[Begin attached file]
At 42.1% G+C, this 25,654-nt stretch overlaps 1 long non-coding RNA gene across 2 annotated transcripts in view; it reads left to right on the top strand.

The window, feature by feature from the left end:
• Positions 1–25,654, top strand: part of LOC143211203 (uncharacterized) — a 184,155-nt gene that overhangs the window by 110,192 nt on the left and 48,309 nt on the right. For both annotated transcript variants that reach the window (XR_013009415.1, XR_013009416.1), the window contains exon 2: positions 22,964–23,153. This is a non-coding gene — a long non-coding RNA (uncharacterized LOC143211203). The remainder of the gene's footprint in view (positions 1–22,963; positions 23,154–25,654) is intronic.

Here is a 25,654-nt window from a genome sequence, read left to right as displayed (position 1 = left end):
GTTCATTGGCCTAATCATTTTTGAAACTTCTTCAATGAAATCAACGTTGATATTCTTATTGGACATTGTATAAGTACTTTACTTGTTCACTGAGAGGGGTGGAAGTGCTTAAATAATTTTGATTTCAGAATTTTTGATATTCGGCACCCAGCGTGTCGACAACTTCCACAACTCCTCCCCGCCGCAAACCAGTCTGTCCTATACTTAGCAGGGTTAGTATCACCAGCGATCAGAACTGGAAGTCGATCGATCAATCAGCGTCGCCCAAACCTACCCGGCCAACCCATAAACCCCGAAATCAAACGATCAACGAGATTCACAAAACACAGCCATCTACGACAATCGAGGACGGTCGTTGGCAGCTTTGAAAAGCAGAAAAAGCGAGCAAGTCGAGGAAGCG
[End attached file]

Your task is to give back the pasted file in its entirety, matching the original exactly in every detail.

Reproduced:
At 42.1% G+C, this 25,654-nt stretch overlaps 1 long non-coding RNA gene across 2 annotated transcripts in view; it reads left to right on the top strand.

The window, feature by feature from the left end:
• Positions 1–25,654, top strand: part of LOC143211203 (uncharacterized) — a 184,155-nt gene that overhangs the window by 110,192 nt on the left and 48,309 nt on the right. For both annotated transcript variants that reach the window (XR_013009415.1, XR_013009416.1), the window contains exon 2: positions 22,964–23,153. This is a non-coding gene — a long non-coding RNA (uncharacterized LOC143211203). The remainder of the gene's footprint in view (positions 1–22,963; positions 23,154–25,654) is intronic.

Here is a 25,654-nt window from a genome sequence, read left to right as displayed (position 1 = left end):
GTTCATTGGCCTAATCATTTTTGAAACTTCTTCAATGAAATCAACGTTGATATTCTTATTGGACATTGTATAAGTACTTTACTTGTTCACTGAGAGGGGTGGAAGTGCTTAAATAATTTTGATTTCAGAATTTTTGATATTCGGCACCCAGCGTGTCGACAACTTCCACAACTCCTCCCCGCCGCAAACCAGTCTGTCCTATACTTAGCAGGGTTAGTATCACCAGCGATCAGAACTGGAAGTCGATCGATCAATCAGCGTCGCCCAAACCTACCCGGCCAACCCATAAACCCCGAAATCAAACGATCAACGAGATTCACAAAACACAGCCATCTACGACAATCGAGGACGGTCGTTGGCAGCTTTGAAAAGCAGAAAAAGCGAGCAAGTCGAGGAAGCG